In spite of the work necessary to correct the thickness issue, I'm very happy with the results and would in fact recommend these sockets. I do nevertheless have to admit, considering the price paid (something like $38 each plus shipping and customs), that it is reasonable to expect a finished product. I assume these are among the first that the manufacturer has produced for the 6C33C, as the thickness issue could be easily corrected during future production.

About the "guy out there" who does not like the Teflon sockets; look at the reasons he gave; "difficulty in desoldering" and "darkening of the metal". This is silly; solder typically melts below 400 °C (752 °F); the type of metal used for pin recepticals will not chang that. About the darkening of the metal; if you want to see darkened contacts, take a look at those of the original sockets (image rotated 90° counter clockwise relative to image above):

V2 tube socket 01 for mail.jpg

jd*



How to short-circuit evolution: Enshrine mediocrity.
01-30-2011 Post does not mapped to Knowledge Tree
Romy the Cat


Boston, MA
Posts 9,543
Joined on 05-28-2004

Post #: 195
Post ID: 15501
Reply to: 15499
Lamm L2 jacks and ML2 pins.
fiogf49gjkf0d

 jessie.dazzle wrote:

One did; in reviewing the L2 preamp, John Atkinson (Stereophile) wrote:
"...The absolute polarity was preserved from both sets of outputs with the front-panel switch set to "0 degrees," confirming that the XLR jacks are wired with pin 2 hot. Setting the polarity switch to "180 degrees" inverted the unbalanced output but not the balanced output..."


From the manufacturing point of view there may be a good reason why this is the case, but from the consumer's point of view, it is not ideal.

Good one. I do not remember it. Still from the Atkinson language I see that it was written by Atkinson in his technical summary not in the review itself. In his technical measurement summary he just report data but not interprets data. So, users of L2 do not understand what it means. At the time when I used L2 I spoke with many L2 owner including with a few people who bi-amp. No one let me say again: NO ONE, including those who consider themselves the heavy L2 users realized that XLR jacks do not reverse phase. This type of setting is absolutely not permitted in a balanced preamplifier. Mind you that inverting phase is one of the main functions of this preamp as it is made with fully balanced topology; this is why is double all parts of the signal circuit.

 jessie.dazzle wrote:

The part that grips the pin is made of several tiny contacts. I don't think they are gold-plated; in any case, gold would likely not fare too well in the presence of the heat generated by the 6C33C.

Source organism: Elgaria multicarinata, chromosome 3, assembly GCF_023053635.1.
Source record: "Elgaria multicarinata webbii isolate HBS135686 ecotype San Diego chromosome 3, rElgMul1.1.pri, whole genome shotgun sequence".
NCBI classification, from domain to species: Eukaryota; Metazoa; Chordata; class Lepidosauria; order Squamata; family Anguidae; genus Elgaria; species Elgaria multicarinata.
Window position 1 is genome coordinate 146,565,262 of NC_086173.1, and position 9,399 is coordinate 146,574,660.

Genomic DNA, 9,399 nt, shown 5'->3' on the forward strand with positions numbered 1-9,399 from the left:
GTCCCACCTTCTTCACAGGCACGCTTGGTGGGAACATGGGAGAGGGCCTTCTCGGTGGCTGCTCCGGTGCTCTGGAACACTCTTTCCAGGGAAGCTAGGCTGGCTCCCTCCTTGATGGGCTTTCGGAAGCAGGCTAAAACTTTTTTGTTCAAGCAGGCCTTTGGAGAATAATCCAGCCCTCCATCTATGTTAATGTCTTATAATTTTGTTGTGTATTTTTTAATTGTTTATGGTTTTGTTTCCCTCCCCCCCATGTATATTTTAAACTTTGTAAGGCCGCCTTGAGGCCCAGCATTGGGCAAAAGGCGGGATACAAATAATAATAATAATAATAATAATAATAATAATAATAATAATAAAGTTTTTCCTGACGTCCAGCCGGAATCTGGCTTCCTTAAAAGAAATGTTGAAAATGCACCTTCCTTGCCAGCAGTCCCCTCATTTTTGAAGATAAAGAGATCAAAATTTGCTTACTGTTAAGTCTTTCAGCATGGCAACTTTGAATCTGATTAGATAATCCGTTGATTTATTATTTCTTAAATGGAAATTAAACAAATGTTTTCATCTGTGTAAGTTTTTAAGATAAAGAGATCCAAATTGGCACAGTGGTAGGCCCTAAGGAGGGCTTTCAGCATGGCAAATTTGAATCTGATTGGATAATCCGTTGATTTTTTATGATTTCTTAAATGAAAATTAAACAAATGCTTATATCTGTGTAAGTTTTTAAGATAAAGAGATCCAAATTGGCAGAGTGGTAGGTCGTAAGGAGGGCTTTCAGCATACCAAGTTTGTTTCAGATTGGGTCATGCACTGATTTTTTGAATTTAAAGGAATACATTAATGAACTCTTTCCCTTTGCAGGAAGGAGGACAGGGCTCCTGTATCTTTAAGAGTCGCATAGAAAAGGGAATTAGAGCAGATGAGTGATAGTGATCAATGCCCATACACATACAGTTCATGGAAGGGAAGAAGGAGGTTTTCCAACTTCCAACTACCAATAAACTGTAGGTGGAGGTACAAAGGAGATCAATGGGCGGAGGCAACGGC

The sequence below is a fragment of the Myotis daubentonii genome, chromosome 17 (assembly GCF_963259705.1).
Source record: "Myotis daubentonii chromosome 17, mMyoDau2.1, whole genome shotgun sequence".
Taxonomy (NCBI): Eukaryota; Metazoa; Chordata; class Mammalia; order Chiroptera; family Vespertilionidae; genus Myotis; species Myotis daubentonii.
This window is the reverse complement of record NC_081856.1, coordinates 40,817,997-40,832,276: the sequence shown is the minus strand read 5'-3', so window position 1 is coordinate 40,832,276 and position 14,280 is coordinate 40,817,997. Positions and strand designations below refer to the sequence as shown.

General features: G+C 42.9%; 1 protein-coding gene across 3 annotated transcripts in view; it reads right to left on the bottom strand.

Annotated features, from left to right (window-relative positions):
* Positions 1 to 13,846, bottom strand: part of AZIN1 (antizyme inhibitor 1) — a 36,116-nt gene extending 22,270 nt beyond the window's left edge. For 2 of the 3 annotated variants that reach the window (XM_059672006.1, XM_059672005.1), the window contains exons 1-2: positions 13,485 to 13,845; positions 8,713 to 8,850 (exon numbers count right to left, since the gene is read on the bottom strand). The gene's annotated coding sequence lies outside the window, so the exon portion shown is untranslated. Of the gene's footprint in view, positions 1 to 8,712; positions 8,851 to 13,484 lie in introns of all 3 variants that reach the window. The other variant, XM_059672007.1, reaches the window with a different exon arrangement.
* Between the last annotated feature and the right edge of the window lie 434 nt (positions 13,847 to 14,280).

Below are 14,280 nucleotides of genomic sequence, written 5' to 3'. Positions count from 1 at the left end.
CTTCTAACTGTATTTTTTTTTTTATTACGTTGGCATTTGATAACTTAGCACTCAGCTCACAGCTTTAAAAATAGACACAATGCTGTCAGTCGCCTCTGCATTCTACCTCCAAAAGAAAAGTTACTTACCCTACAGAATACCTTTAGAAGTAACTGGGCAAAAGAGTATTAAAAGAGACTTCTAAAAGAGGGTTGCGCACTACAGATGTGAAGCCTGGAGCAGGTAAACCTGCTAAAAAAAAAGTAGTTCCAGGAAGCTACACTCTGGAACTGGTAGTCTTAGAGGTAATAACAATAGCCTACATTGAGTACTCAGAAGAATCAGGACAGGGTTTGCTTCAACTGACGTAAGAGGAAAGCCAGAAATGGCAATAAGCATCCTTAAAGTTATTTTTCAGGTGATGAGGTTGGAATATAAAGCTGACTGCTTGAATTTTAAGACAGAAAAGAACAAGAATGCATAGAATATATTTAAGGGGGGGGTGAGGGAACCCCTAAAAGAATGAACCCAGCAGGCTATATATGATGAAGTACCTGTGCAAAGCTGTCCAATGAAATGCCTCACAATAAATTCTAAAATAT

Image below: In the case of the Teflon sockets for the 6C33C, the Teflon plays no roll in clamping the pin; there is in fact a generous gap around the pin receptacle and all clamping force comes from the springiness of the metal contacts, which are confined by a hollow cylinder.

Next two images: The pin receptacles are composed of threaded parts, which, in my opinion, should be soldered as one to improve both electrical and thermal conductivity between the individual parts, as well as keeping them from coming loose over time.

Image below: Here is the problem with these sockets... The threads of the large pin are not long enough (not enough of them protrude through the Teflon base) to allow proper threading of the securing nut. Threads on the smaller pins are longer and the smaller assemblies can be adjusted to compensate, but as this is not an option with the large pin; thickness of the Teflon base must therefore be reduced by at least 1.5mm.

Image below: Showing material that needs to be removed to allow for short threads of large pin.

Image below: Fully assembled after Teflon base has been reduced by 1.5mm; note, even after reduction in thickness of base, there are still no excess threads protruding past the securing nuts. In the case of the ML2, the four chassis mounting holes in the Teflon base must also be enlarged.

Image below: New sockets have pin receptacles closer to the center of the socket... Lamm rightly leaves no excess length, so getting the original wires to reach the pin receptacles is tricky.

In spite of the work necessary to correct the thickness issue, I'm very happy with the results and would in fact recommend these sockets. I do nevertheless have to admit, considering the price paid (something like $38 each plus shipping and customs), that it is reasonable to expect a finished product. I assume these are among the first that the manufacturer has produced for the 6C33C, as the thickness issue could be easily corrected during future production.

Very good job with the sockets. I did not see this type of the sockets you use. The only one Teflon sockets for this tube that I seen were $100 sockets by a Japanese guy, I think it was Yamamoto or something phonetically similar. They were a bit different; I like your better as they have better pin ventilation. Ideally I would like to have more air exposure to the 6C33C pins and the pin on this tube run very hot. I would like to have a micro heat sink on the pins to let them to be cool down. Two words of warning: make sure that you wind the wire around the pins and then fill it with plumbum. The old sockets had whole where the wires were able to be inserted and tighten before soldered. Another thing: do not use the low temperature soldering metal. Many of contemporary soldering metals have silver in them that lower the melting temperature. If you solder with this easy to use soldering metal then the temperature of the socket pit will eventually melt the join. I had a few times until I learn how it needs to be done properly.